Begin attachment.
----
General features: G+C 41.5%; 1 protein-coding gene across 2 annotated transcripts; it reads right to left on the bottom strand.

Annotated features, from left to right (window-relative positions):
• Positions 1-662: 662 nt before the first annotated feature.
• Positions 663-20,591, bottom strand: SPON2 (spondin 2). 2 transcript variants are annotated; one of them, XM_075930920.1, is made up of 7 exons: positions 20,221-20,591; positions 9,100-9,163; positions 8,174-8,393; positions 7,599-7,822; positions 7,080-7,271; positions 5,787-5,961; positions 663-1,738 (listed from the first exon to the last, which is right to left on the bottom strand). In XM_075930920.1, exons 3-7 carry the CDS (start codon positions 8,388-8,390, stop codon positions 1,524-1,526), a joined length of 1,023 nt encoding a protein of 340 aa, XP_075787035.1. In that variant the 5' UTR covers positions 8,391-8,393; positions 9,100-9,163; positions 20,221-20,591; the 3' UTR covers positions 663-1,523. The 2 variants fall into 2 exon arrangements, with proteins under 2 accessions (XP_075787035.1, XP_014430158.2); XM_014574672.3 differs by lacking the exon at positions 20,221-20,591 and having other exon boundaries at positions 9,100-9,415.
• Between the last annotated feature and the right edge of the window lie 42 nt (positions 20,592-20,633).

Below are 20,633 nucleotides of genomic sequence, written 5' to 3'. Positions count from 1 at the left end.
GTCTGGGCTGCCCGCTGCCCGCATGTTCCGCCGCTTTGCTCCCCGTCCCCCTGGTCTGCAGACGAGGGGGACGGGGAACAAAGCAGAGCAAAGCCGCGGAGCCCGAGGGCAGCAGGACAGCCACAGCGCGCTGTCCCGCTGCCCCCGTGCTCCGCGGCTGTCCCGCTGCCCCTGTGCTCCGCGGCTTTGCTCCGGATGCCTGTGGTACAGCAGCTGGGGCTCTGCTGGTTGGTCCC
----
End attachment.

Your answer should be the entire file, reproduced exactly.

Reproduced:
General features: G+C 41.5%; 1 protein-coding gene across 2 annotated transcripts; it reads right to left on the bottom strand.

Annotated features, from left to right (window-relative positions):
• Positions 1-662: 662 nt before the first annotated feature.
• Positions 663-20,591, bottom strand: SPON2 (spondin 2). 2 transcript variants are annotated; one of them, XM_075930920.1, is made up of 7 exons: positions 20,221-20,591; positions 9,100-9,163; positions 8,174-8,393; positions 7,599-7,822; positions 7,080-7,271; positions 5,787-5,961; positions 663-1,738 (listed from the first exon to the last, which is right to left on the bottom strand). In XM_075930920.1, exons 3-7 carry the CDS (start codon positions 8,388-8,390, stop codon positions 1,524-1,526), a joined length of 1,023 nt encoding a protein of 340 aa, XP_075787035.1. In that variant the 5' UTR covers positions 8,391-8,393; positions 9,100-9,163; positions 20,221-20,591; the 3' UTR covers positions 663-1,523. The 2 variants fall into 2 exon arrangements, with proteins under 2 accessions (XP_075787035.1, XP_014430158.2); XM_014574672.3 differs by lacking the exon at positions 20,221-20,591 and having other exon boundaries at positions 9,100-9,415.
• Between the last annotated feature and the right edge of the window lie 42 nt (positions 20,592-20,633).

Below are 20,633 nucleotides of genomic sequence, written 5' to 3'. Positions count from 1 at the left end.
GTCTGGGCTGCCCGCTGCCCGCATGTTCCGCCGCTTTGCTCCCCGTCCCCCTGGTCTGCAGACGAGGGGGACGGGGAACAAAGCAGAGCAAAGCCGCGGAGCCCGAGGGCAGCAGGACAGCCACAGCGCGCTGTCCCGCTGCCCCCGTGCTCCGCGGCTGTCCCGCTGCCCCTGTGCTCCGCGGCTTTGCTCCGGATGCCTGTGGTACAGCAGCTGGGGCTCTGCTGGTTGGTCCC